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Joint fluid interpretation

geekymedics.com/joint-fluid-interpretation

July 2, 2018

This guide provides a structured approach to joint fluid interpretation, including typical
joint fluid aspiration results for specific disease processes. Reference ranges vary between
labs, so always consult your local medical school or hospital guidelines.

Normal joint fluid results (adults)


Colour: Colourless
Clarity: Transparent
Viscosity: Normal
WBC: < 200 cells/mm3
Neutrophils (% of total WCC): <25 %
Gram stain: Negative
Crystals: Negative

Overview of joint fluid findings


This table summarises the typical findings in joint fluid analysis for various pathologies.

Joint fluid analysis

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Non-inflammatory joint effusion

Causes
Osteoarthritis (OA)
Trauma

Symptoms
Localised joint pain
Gradual onset of symptoms
Pain on movement
Crepitus
Worse at the end of the day

Typical joint fluid findings


Colour: Straw like
Clarity: Translucent
Viscosity: Increased
WBC: 200 – 2000 cells/mm3
Neutrophils: <25 %
Gram stain: Negative
Crystals: Negative

Further investigations
Bloods – WCC/CRP would typically be normal
X-Ray – may reveal fractures or changes consistent with OA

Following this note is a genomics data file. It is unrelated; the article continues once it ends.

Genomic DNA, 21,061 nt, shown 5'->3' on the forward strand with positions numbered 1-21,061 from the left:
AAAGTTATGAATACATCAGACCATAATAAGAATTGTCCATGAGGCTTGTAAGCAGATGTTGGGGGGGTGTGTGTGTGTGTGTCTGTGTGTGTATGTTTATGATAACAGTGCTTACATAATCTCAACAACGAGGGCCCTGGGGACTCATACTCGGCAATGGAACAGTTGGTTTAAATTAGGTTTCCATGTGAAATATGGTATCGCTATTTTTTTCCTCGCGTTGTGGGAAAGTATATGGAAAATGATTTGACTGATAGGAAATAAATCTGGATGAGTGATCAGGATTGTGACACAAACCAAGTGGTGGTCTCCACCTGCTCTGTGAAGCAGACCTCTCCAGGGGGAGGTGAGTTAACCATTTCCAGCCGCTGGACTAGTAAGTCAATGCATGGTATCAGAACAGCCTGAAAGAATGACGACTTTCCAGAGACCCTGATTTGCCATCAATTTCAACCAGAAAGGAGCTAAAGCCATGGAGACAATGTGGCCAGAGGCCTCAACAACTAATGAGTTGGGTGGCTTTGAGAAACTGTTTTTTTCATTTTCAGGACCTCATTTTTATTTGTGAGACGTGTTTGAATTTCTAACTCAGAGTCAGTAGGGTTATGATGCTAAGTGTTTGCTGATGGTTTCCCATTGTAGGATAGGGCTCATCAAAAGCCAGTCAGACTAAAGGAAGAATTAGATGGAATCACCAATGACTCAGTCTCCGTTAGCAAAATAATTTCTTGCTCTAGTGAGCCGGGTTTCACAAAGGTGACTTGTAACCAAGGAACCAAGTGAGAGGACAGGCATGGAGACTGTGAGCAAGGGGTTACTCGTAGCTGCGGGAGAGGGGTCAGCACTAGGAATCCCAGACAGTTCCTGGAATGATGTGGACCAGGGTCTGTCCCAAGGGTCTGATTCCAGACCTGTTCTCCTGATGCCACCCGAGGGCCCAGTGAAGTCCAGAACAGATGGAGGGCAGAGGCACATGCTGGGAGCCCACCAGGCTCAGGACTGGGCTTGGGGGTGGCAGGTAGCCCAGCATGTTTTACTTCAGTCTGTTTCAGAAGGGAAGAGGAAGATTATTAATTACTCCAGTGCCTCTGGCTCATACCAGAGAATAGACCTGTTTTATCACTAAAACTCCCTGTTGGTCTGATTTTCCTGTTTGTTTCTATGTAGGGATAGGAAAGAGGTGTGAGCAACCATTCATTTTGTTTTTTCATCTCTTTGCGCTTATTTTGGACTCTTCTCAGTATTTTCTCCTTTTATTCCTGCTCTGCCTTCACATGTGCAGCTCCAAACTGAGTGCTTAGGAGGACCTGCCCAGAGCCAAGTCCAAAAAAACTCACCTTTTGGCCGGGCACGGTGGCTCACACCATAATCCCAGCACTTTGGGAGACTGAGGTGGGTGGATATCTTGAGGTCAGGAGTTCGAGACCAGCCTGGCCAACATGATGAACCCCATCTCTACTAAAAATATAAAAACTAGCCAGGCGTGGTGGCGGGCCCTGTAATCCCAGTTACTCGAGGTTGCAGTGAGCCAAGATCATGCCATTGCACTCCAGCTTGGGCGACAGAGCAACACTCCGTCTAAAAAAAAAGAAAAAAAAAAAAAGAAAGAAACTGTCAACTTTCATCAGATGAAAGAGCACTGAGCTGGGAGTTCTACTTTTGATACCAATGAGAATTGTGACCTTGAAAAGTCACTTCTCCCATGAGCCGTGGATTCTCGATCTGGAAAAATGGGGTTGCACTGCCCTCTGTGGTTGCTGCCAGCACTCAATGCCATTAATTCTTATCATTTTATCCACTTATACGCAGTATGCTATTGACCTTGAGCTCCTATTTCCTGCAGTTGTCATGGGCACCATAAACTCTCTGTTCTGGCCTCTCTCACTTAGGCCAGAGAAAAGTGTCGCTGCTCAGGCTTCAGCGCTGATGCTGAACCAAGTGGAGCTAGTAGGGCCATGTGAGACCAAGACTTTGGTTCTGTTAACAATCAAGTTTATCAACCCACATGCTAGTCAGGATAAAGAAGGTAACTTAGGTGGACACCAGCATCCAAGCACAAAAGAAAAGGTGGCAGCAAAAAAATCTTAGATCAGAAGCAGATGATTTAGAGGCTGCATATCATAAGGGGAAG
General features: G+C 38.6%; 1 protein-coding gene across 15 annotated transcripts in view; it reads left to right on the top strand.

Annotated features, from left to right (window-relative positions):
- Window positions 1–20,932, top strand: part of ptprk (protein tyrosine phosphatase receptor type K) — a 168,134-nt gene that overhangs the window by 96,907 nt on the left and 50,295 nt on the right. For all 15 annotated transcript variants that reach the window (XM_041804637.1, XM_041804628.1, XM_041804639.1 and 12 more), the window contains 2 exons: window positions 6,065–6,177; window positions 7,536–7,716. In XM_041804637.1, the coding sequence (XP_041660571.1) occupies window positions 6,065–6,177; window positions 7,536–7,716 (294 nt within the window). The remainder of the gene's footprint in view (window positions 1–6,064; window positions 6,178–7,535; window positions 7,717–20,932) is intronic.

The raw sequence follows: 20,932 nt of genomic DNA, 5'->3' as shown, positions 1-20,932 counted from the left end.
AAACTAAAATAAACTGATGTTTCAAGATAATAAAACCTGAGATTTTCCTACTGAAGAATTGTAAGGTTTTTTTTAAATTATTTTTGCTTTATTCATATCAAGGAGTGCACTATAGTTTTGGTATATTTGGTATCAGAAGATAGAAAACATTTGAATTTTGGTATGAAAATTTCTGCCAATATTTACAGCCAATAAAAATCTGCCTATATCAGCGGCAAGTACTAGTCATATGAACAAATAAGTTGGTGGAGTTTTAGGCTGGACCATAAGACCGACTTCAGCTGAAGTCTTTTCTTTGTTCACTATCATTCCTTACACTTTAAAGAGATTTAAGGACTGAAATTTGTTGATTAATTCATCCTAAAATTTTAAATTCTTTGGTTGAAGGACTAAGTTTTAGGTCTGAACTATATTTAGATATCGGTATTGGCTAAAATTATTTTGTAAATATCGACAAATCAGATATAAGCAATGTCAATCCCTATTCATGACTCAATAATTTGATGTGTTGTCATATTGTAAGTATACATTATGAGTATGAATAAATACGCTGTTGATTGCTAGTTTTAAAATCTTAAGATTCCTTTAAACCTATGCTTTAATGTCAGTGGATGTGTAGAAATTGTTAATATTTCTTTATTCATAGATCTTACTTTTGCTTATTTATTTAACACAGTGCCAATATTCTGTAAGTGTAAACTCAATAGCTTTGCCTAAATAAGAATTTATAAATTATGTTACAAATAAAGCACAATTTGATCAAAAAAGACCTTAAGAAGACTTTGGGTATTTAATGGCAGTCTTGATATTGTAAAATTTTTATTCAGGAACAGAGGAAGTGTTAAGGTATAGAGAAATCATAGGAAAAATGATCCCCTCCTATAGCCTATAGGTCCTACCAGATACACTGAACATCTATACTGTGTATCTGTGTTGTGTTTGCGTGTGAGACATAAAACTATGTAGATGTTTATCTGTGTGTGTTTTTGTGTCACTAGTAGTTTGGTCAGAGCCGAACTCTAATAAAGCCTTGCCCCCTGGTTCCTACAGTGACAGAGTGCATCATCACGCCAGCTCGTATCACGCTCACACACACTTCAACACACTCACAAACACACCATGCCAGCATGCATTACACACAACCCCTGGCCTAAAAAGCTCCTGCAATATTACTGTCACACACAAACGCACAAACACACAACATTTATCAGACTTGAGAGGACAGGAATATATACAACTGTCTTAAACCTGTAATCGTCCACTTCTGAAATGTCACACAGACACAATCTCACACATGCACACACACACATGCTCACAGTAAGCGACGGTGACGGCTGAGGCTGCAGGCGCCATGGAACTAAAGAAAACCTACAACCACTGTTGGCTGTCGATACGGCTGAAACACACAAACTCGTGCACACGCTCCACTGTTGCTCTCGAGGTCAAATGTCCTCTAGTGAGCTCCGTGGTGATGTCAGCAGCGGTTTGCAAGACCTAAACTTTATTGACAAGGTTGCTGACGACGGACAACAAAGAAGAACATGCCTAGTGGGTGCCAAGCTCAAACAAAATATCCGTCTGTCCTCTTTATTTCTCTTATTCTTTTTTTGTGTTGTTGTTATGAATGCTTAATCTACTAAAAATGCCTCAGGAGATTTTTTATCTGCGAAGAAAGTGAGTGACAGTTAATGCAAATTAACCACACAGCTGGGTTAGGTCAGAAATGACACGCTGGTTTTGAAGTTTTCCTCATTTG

MRI – useful for assessing the ligaments and menisci for injury

Inflammatory joint effusion

Causes
Rheumatoid arthritis
Reactive arthritis
Psoriatic arthritis
Acute gout or pseudogout

Symptoms
Rheumatoid arthritis:

Symmetrical swollen, warm, erythematous and painful joints


Usually the small joints of the hands and feet are affected
Morning stiffness greater than one hour
May be associated with systemic features (fever, weight loss)
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Psoriatic arthritis:

Affected joints are generally red or warm to the touch


Small joints of the hand and wrist are commonly affected (most commonly the distal
interphalangeal joints)
Typically asymmetrical in presentation
Associated changes to the nails, such as onycholysis and hyperkeratosis

Acute gout: